Friday, May 21, 2021

Putin Said Mulling New Canal between Caspian and Black Sea

Paul Goble

            Staunton, May 19 – Vladimir Putin is now thinking about building a canal that would directly connect the Caspian and Black Seas, a super project Stalin wanted to construct before World War II intervened. The new canal would replace the rapidly aging Volga-Don canal, link Russia into Chinese and Iranian plans, and allow for moving naval vessels between the two seas.

            (For background on these efforts, see the current author’s article at

            In a new Svobodnaya pressa article, Moscow strategic analyst Aleksandr Sitnikov says that silting up of the Volga-Don canal has made it too shallow in summer months to handle most ships and that the new canal would represent both an economic and geopolitical breakthrough for Putin ( and; cf.

            Sitnikov says that plans for the new canal suggest it would cost as much as 18 billion US dollars, but the canal, which already bears the name “Eurasia,” would cut the distance between the two seas from more than 1000 kilometers to 680 to 850 kilometers depending on the route chosen and thus reduce the time needed for passage through it.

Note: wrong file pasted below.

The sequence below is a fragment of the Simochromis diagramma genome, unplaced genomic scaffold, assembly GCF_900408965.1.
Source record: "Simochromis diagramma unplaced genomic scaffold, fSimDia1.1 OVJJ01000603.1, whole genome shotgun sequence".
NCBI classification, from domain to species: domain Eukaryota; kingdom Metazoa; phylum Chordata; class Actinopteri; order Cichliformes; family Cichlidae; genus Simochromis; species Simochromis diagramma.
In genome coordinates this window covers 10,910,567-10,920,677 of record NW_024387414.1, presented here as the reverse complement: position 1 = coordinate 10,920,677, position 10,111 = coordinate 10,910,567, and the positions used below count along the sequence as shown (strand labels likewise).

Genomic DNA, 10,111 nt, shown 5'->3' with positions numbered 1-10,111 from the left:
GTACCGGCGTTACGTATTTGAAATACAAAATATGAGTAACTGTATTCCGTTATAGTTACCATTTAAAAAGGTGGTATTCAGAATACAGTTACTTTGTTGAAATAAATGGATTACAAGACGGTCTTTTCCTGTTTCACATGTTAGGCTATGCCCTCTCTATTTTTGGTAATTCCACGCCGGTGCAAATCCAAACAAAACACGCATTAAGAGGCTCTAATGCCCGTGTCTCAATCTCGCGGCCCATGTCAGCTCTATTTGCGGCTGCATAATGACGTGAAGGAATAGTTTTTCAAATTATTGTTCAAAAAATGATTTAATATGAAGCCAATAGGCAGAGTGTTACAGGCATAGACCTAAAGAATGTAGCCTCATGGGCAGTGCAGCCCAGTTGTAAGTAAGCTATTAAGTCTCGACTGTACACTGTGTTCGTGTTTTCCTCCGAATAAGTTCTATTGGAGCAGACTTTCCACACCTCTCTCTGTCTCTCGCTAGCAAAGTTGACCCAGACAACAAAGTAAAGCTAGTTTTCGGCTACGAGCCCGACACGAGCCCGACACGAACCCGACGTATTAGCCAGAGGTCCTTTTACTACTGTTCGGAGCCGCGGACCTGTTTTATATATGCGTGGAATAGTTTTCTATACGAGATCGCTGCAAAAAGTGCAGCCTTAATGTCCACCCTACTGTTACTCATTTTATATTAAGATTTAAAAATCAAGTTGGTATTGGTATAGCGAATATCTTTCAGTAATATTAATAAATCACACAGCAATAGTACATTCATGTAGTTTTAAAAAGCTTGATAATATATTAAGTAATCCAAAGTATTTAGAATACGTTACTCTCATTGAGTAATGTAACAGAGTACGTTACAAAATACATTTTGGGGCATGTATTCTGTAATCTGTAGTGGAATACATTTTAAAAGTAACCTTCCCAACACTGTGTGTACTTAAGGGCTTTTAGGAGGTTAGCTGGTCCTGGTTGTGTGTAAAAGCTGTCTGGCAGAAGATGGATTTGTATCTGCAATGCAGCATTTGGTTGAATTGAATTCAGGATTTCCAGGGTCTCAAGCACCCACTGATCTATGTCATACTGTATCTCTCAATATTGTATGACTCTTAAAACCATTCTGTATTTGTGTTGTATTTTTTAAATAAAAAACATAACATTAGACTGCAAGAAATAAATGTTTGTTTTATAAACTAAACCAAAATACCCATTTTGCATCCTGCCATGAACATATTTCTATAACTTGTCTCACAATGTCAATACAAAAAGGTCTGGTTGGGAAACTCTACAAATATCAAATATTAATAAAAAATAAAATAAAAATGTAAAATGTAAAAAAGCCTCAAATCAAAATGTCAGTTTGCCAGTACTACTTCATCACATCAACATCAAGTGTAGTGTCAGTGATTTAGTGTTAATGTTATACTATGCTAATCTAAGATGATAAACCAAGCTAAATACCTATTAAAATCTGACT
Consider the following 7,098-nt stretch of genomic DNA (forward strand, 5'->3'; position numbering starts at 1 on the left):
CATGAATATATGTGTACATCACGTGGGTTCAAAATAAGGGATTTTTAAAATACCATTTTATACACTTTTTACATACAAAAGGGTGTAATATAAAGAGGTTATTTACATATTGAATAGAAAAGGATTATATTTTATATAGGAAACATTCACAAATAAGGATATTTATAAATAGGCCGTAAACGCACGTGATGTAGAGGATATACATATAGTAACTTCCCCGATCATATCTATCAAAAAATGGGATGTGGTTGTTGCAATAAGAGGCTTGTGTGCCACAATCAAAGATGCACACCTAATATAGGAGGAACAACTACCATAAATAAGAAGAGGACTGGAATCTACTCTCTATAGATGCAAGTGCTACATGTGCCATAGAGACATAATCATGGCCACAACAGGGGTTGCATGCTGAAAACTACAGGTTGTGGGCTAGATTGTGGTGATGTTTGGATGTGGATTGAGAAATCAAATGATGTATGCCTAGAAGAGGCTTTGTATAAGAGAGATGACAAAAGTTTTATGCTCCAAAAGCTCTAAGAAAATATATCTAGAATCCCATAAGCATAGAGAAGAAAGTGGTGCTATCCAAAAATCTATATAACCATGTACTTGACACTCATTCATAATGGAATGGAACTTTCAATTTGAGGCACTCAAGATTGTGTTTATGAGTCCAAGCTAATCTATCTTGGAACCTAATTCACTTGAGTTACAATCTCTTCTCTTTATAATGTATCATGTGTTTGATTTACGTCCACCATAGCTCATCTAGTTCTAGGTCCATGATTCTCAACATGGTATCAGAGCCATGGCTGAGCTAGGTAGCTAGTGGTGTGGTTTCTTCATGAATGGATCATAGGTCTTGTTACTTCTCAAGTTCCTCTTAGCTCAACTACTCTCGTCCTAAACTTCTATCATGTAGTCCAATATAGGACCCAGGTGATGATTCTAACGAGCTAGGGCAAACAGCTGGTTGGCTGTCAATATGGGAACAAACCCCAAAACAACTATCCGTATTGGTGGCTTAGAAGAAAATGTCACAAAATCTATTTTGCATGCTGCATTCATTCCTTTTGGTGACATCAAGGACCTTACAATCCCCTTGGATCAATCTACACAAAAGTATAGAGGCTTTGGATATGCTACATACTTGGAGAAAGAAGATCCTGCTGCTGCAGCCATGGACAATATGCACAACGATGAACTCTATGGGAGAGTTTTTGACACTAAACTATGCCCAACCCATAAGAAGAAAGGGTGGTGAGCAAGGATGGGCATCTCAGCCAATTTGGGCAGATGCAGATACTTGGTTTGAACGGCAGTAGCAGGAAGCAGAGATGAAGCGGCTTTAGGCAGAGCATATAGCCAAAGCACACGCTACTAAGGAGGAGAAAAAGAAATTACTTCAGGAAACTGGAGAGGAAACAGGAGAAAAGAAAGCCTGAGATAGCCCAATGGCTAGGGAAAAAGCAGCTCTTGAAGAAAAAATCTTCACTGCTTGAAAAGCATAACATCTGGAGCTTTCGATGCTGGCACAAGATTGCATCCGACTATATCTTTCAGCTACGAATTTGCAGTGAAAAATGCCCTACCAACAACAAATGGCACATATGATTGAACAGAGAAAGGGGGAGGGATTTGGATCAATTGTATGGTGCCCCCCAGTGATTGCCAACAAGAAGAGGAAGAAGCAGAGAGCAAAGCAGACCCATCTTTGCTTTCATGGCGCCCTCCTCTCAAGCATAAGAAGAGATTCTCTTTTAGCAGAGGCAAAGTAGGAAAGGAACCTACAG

Three factors have come together to lead Moscow to conclude that such a canal is not a pipe dream. First, it has had to move ships back and forth between the Caspian and the Black Seas to put pressure on Ukraine. Anything that would make that easier for the Russian side would be welcome (

            Second, China would like to develop an east-west route and Moscow can participate most easily if it has a waterway that could carry not only bulk cargo as most Volga-Don ships now handle but also containers with finished goods. Unless Moscow develops such a pathway, China will be more inclined to look elsewhere and bypass Russia.

            And third, Iran is talking about building a canal between the Caspian and the Persian Gulf. Russia would have to be a major participant for such a project to be built, but with a Russian canal to the north, an Iranian canal would represent a more attractive investment for Moscow (

            Obviously, none of these canals iswgoing to come online anytime soon. But they may become less of a financial burden if Moscow approves the idea of using prisoners as workers on them, something the Kremlin has already done for the reconstruction and expansion of the BAM railway (

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